What is it with all this death and suffering in our world? Has science not yet eradicated the inimitable Grim Reaper? In the age of nuclear medicine and MRI’s, we seem to be capable of better identifying the diseases which cause our suffering, but we still can’t seem to eliminate the pains. And as for death, well the funeral business hasn’t died.
Suffering, dying, and death are part of this created life. Since the Fall (in Genesis 3), humankind has been placed under a curse so heavy that it causes many to curse God (ask Job’s wife, Job 2:9). But for those who are in Christ, the burden of death has been lifted (even if the process of it still lingers in place). Jesus took on flesh and blood so that He might taste death for His followers. He swallowed death’s poison, draining death’s cup. Then, He showed it had no power, as He triumphantly rose from the tomb. Thus, Christ delivered us who had once lived under the power and fear of death.
The writer of Hebrews says it this way:
“Therefore, since the children share in flesh and blood, He Himself likewise also partook of the same, that through death He might render powerless him who had the power of death, that is, the devil, and might free those who through fear of death were subject to slavery all their lives” (Hebrews 2:14-15).
Christians are free from the slavery of death. That being the case, why does death still wreak havoc over our emotions? Why does it still haunt us and threaten us? We fear dying, and we still fear having our loved ones die. Why? Two reasons come to mind.
First, we are ultimately weak in the flesh. Though we build ourselves up pretentiously with great strength, we are always brought uncomfortably low in the face of death. Death shatters our illusions of strength. We see very big, strong, and tough men weep under the burden of death. Death shows no pity, no remorse—just raw power to shut down hopes and dreams and plans. Death is an uncommonly powerful foe. This fact is not lost on the evil one who intends to wield the power of death to keep our weakness out front. He hopes to keep us forever weak by reminding us of death’s strength.
God, too, uses death to expose our weakness, but He does not seek to trap us in the bondage of despair. He shows us His strength through Christ and the Resurrection. God knows our frames that we are but dust. He knows our weakness. He does not seek to exploit it as Satan does. Instead, He seeks to expose it to show us the full-on power of the gospel of our Lord which culminates in His defeat of death through the Resurrection and ascension to the throne of Heaven. God has a place for death to display the perfection of His great power toward all who believe. The gospel is the power of God (Romans 1).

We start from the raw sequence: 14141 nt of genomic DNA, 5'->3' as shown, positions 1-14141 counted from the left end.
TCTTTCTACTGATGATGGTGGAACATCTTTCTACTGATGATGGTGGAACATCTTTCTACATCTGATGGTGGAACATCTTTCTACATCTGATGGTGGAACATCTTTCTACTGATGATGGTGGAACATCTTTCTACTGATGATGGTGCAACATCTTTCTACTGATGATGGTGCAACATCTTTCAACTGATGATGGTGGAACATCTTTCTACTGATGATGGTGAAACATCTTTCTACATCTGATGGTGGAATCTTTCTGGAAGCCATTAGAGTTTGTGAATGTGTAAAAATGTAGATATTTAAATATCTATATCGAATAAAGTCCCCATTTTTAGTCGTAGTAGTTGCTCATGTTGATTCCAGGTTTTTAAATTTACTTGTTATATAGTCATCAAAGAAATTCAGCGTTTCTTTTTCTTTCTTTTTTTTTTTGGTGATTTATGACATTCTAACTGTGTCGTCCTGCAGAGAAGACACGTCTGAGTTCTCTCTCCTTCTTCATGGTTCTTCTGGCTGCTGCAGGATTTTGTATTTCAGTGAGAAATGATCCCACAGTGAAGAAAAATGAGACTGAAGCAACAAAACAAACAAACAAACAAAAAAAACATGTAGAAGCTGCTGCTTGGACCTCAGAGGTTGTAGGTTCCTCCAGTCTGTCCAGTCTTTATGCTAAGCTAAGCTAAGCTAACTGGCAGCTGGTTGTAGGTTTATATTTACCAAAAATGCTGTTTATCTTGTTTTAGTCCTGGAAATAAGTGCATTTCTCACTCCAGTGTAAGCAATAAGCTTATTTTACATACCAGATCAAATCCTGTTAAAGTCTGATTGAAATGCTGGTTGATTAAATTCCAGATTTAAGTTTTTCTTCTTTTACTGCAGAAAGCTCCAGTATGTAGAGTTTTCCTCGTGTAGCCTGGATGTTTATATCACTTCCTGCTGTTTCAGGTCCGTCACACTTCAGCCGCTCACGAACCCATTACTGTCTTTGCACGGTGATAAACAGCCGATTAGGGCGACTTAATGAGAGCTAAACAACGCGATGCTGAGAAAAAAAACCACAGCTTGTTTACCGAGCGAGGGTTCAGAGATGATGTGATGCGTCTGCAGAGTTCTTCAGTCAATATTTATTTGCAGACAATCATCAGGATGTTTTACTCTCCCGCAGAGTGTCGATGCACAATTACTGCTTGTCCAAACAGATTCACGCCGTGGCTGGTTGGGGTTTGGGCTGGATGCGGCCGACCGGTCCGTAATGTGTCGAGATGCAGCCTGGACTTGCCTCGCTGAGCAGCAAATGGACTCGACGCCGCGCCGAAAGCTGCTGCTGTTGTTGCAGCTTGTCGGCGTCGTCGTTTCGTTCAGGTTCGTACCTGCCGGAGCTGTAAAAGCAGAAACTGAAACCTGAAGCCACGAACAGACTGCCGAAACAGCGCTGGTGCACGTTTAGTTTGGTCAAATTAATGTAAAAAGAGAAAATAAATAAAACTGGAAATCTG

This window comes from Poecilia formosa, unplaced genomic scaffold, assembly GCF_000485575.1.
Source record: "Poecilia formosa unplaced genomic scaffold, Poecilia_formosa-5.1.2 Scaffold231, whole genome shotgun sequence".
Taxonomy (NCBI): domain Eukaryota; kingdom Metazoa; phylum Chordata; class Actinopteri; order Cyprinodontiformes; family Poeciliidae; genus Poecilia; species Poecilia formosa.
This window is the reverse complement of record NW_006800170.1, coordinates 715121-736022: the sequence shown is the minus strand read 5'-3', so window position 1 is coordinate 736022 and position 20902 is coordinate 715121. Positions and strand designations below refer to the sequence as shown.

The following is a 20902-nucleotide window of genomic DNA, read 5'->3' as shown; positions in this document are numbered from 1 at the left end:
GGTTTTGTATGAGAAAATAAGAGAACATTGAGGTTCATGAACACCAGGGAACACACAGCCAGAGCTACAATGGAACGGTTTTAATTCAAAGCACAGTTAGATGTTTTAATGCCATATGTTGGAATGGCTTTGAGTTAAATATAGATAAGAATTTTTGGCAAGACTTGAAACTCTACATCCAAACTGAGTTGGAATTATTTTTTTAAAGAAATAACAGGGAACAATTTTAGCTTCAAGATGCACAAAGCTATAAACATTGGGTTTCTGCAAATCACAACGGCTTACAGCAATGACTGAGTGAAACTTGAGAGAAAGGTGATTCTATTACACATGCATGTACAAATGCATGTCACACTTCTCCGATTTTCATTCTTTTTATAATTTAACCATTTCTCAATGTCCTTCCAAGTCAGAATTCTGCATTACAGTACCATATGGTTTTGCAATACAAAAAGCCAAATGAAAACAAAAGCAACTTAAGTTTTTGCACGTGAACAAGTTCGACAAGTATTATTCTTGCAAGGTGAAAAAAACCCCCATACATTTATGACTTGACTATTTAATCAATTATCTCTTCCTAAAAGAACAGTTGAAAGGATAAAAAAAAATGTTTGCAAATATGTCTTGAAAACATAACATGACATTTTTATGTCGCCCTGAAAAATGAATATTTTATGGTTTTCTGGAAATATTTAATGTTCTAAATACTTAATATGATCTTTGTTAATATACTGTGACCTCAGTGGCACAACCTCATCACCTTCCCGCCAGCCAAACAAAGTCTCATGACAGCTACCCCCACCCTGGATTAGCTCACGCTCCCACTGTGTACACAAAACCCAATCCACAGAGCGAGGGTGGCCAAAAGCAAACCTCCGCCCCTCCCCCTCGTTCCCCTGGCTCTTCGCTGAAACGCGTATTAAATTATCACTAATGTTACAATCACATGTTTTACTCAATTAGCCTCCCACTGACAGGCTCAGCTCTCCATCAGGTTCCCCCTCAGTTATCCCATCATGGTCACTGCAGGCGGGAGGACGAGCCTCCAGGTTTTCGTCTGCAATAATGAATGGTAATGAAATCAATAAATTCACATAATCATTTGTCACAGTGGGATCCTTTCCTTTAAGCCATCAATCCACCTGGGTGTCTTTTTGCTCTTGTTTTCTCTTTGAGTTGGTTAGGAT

So, second, we fear death because we forget God’s perfect power. His power is on display through Christ’s victory over death. The perfection of His power is on display through our faith, as we suffer through the consequences of death. Nowhere in Scripture does God minimize the power of death. There is no greater foe. Death is the last enemy of God to be eradicated.
We must deal with death. The only way to deal with it faithfully is to believe the Christ who reigns victoriously over it. Notice, the key is not to believe “in” the Christ (that’s the way we normally hear it phrased). The key is to believe Him. He claims to have rendered death powerless. Believe that He has taken away its power.
In believing that Christ has taken away death’s power, we have reason to trust Him with every death. Every death is now redeemed. There is a redemptive order to all things (1 Corinthians 15:22-28). God promises that He works all things together for the good of those who love Him, those called according to His purposes. Surely, such redemptive promises can be trusted because they are secured by the One who has overcome death.
Our response to death, then, is two-fold. First, we believe Christ has actually defeated it and taken away its power. Second, we believe that God is wise in His ordering of life and death events. In Isaiah 28, the prophet warns Judah of the judgment which is to come upon them. He implores the people to trust the wisdom of God. Just as the farmer knows that “dill is beaten out with a rod, and cumin with a club,” so, too, God knows the best way to bring forth the grain harvest for His people through their suffering. There is a proper order to the events of harvest. We can trust the farmer to know how to bring out the grain. We can trust God to know how to bring forth the grain of victory through suffering and death. Christ is God’s proof.
What do you think?